Title: How to Be Brave
Author: E. Katherine Kottaras
Publication: November 3rd, 2015 by St. Martin’s Griffin
Format: Advance Reading Copy
Source: Provided by the publisher via NetGalley
Reeling from her mother’s death, Georgia has a choice: become lost in her own pain, or enjoy life right now, while she still can. She decides to start really living for the first time and makes a list of fifteen ways to be brave – all the things she’s wanted to do but never had the courage to try. As she begins doing the things she’s always been afraid to do – including pursuing her secret crush, she discovers that life doesn’t always go according to plan. Sometimes friendships fall apart and love breaks your heart. But once in a while, the right person shows up just when you need them most – and you learn that you’re stronger and braver than you ever imagined.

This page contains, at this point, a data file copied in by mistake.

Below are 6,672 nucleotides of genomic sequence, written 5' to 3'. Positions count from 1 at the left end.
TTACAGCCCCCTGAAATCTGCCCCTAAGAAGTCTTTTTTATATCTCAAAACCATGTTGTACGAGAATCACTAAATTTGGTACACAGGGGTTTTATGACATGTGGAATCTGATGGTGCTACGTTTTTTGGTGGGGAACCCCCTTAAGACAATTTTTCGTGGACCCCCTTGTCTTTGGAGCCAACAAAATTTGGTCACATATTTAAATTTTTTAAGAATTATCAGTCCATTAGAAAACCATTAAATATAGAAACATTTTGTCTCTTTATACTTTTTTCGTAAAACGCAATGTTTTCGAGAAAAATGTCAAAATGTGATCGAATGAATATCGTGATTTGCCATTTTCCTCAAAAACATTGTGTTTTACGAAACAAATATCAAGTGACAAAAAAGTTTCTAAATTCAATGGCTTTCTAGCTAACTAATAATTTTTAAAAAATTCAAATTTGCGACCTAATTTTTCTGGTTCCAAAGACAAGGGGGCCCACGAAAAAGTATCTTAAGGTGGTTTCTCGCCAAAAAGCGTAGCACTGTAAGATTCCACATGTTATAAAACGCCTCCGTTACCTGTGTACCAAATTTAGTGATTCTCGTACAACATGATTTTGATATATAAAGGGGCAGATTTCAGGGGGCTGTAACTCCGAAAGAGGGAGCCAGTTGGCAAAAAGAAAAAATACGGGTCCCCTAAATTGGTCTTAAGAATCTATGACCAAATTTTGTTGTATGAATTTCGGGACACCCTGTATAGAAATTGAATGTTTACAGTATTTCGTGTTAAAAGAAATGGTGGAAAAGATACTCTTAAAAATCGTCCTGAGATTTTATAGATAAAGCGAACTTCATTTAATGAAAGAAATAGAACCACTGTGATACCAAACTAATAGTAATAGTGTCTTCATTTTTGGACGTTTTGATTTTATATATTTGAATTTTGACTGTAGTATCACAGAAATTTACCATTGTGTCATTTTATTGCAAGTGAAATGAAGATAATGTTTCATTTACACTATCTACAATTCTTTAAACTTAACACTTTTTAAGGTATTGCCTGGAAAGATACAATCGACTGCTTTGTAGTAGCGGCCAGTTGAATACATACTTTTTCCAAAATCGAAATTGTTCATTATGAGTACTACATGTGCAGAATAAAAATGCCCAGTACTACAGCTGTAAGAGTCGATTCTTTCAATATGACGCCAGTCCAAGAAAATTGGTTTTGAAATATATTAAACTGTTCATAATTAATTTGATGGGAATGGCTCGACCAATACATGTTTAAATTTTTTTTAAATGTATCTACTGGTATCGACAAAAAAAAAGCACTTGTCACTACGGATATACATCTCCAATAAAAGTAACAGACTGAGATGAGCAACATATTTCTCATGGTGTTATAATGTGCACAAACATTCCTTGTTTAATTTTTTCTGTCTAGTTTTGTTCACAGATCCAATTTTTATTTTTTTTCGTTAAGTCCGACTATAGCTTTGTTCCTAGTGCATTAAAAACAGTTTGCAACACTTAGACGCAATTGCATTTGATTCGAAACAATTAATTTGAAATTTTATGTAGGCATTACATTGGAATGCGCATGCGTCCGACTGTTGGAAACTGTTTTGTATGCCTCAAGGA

I received a Digital ARC of this book from St. Martin’s Press via NetGalley for my participation in this blog tour. By no means have my review been affected and/or influenced.
How to Be Brave is about a lot of things. It’s about grief, family, friendship, the age of “exploration and experiments”, suicide, making choices, and the courage to overcome whatever comes in life’s way.
Georgia wills herself in accomplishing a list of things she didn’t have the courage to do in order for her to “be brave” like her late mother told her to be. She lists down things like skinny dipping, tribal dancing, running downhill, asking out a guy she likes, kissing him, and all sorts of things. But accomplishing the things on her list isn’t the only thing she needs to have courage for. And in the first place, will she be able to do everything on the list? Including kissing Daniel?